Still baying for blood | The Jackal

27 Sep 2014

Still baying for blood

An entire week after the election, which is a long time in politics, and the media are still picking over the bones while not really reporting the news. If anything their criticism of David Cunliffe for not publicly committing Hara-Kiri has increased. The collective howling in today's NZ Herald in particular makes it pretty obvious that they're still taking their cues from National party attack bloggers like David Farrar and Cameron Slater.

Here's a little tweet by Bill Ralston that nicely sums up their collective mentality:



Of course the media have transferred their own lust for another sacrifice onto the Labour party, who aren't doing themselves many favours by playing along. With the biased media franticly flailing about and using any nuance to attack Labour, any contest for the leadership still needs to be run on Labour's terms and result in a positive outcome.

The second target on the list, Kim Dotcom, has also come under increased pressure, but for what reason isn't clear. Perhaps the right wing still fears that a resurgent Internet party will one day tip the balance?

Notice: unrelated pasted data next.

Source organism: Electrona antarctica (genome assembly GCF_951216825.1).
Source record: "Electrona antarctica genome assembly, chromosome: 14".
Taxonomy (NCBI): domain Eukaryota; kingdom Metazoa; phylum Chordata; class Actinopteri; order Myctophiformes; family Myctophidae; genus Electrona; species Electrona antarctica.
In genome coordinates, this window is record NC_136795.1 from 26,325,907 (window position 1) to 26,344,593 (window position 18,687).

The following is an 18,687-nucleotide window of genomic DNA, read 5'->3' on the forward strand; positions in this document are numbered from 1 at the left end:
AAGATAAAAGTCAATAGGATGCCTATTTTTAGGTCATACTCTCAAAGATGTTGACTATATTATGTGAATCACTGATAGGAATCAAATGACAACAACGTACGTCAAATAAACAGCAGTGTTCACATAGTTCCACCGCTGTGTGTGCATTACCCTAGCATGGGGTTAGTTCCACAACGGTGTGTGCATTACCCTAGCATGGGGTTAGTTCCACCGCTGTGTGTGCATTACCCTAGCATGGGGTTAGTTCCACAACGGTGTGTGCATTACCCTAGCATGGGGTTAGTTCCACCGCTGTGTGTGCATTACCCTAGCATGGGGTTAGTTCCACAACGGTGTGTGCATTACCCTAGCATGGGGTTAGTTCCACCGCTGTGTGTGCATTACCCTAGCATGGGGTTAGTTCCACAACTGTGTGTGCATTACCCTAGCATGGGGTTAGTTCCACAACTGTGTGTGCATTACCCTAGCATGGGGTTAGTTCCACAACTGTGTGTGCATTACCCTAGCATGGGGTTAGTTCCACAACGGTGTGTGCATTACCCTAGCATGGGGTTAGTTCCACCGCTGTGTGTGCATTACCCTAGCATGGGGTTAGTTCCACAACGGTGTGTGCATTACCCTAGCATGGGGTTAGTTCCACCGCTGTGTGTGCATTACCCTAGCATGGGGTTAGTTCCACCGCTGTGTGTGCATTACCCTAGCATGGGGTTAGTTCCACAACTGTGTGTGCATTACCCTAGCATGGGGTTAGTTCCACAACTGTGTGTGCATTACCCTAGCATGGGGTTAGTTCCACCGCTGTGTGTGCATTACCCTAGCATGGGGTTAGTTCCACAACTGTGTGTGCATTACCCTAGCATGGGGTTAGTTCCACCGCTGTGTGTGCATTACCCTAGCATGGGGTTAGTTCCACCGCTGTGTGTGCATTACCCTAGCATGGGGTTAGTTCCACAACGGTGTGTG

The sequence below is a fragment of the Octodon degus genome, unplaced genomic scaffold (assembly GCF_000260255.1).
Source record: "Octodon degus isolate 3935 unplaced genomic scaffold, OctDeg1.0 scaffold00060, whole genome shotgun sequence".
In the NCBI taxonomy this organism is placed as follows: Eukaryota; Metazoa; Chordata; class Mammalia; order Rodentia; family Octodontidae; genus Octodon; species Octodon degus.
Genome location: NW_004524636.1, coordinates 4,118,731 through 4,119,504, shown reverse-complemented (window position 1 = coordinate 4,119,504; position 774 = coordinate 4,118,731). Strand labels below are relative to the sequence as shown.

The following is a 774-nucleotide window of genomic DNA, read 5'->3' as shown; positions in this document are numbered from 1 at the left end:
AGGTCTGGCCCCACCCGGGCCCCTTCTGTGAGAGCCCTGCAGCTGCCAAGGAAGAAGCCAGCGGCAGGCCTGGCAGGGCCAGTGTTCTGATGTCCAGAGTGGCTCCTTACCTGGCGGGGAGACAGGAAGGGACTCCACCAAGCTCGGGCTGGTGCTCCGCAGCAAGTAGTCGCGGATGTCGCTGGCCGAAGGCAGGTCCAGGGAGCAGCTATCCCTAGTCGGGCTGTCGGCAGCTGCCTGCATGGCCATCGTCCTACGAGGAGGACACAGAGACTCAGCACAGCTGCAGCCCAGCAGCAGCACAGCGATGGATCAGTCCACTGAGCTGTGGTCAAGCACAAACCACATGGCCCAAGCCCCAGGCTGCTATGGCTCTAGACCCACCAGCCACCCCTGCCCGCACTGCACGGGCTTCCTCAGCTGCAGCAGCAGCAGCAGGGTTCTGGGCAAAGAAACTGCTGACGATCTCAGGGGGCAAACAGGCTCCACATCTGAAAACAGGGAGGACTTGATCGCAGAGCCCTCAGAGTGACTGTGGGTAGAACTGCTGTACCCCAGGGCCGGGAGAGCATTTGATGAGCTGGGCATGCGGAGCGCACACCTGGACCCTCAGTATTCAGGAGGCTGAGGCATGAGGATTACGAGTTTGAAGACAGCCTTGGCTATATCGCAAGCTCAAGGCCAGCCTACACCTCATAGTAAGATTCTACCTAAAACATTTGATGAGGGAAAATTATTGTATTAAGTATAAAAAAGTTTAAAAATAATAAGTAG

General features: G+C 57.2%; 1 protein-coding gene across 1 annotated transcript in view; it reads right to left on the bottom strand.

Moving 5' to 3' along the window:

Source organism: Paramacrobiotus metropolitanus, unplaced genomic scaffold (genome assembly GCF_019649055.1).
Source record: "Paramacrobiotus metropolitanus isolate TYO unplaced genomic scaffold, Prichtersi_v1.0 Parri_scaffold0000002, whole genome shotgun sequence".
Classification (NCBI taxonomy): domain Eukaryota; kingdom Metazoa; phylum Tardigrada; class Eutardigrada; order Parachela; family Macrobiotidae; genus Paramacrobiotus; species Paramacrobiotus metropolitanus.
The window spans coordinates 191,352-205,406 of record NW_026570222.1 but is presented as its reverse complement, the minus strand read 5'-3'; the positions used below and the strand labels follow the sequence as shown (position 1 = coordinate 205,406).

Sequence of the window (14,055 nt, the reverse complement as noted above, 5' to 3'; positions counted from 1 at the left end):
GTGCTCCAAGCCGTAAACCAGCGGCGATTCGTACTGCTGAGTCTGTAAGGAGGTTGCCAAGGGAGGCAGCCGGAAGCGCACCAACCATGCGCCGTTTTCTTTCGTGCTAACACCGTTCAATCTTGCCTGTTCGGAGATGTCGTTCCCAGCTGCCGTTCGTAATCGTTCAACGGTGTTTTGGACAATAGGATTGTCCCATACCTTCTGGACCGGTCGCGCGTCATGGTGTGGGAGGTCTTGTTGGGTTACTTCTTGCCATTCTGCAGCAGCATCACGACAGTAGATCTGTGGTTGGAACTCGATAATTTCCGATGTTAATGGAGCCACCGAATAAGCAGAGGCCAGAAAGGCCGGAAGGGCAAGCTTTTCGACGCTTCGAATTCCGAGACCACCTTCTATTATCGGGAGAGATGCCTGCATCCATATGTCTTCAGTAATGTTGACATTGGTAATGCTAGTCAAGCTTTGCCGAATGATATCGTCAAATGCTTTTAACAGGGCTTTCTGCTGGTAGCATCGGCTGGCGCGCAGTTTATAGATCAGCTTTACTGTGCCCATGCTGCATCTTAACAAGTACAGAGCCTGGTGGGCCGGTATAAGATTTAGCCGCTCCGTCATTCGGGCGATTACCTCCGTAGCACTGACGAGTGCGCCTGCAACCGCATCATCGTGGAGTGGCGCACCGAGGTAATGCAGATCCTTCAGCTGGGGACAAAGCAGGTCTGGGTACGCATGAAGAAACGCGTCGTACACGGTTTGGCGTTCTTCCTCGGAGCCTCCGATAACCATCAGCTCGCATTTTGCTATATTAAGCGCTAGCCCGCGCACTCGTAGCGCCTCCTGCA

It seems odd that people who are essentially capitalists are criticizing others for being paid or having money, especially because it was only through the financial backing National received that Key has retained power, not because of National's policy agenda that is clearly lacking in any real substance. However, it's more likely that they're simply attempting to further undermine the entrepreneurs credibility to try and counter any future court decisions that go in his favour.

The third target down their list, Hone Harawira, still has a reasonable chance of regaining his seat at the next election, provided he stands. Three years of further cuts and social policy failure is going to leave the good people of Te Tai Tokera wondering why they didn't support MANA this time round. Sure, there may be a few who changed their votes because of a slight change in policy direction, but the main reason Harawira lost his seat was because of media bias, mistakes during campaigning and disunity within the left wing.

Watching Kelvin Davis actively campaign with National's propagandists was particularly disconcerting. Because of such occurrences, there's no question that the size of no-mans-land between political parties on the left, that invariably share the same goals, has increased.

This is in fact the main reason for National's success, particularly vote splitting and actively campaigning to undermine candidates standing on similar platforms. You very rarely see such things from within National, as anybody who even thinks about questioning the leader and the regimes agenda is given the dirty politics treatment.

While the right wing are still baying for blood, Labour and the wider left must move to develop a strategy to ensure their policies gain traction with all New Zealanders.

Those with ulterior motives must not be allowed to side-track such an important dialog, which must be able to cut through the dirty politics disease that continues to poison our democracy.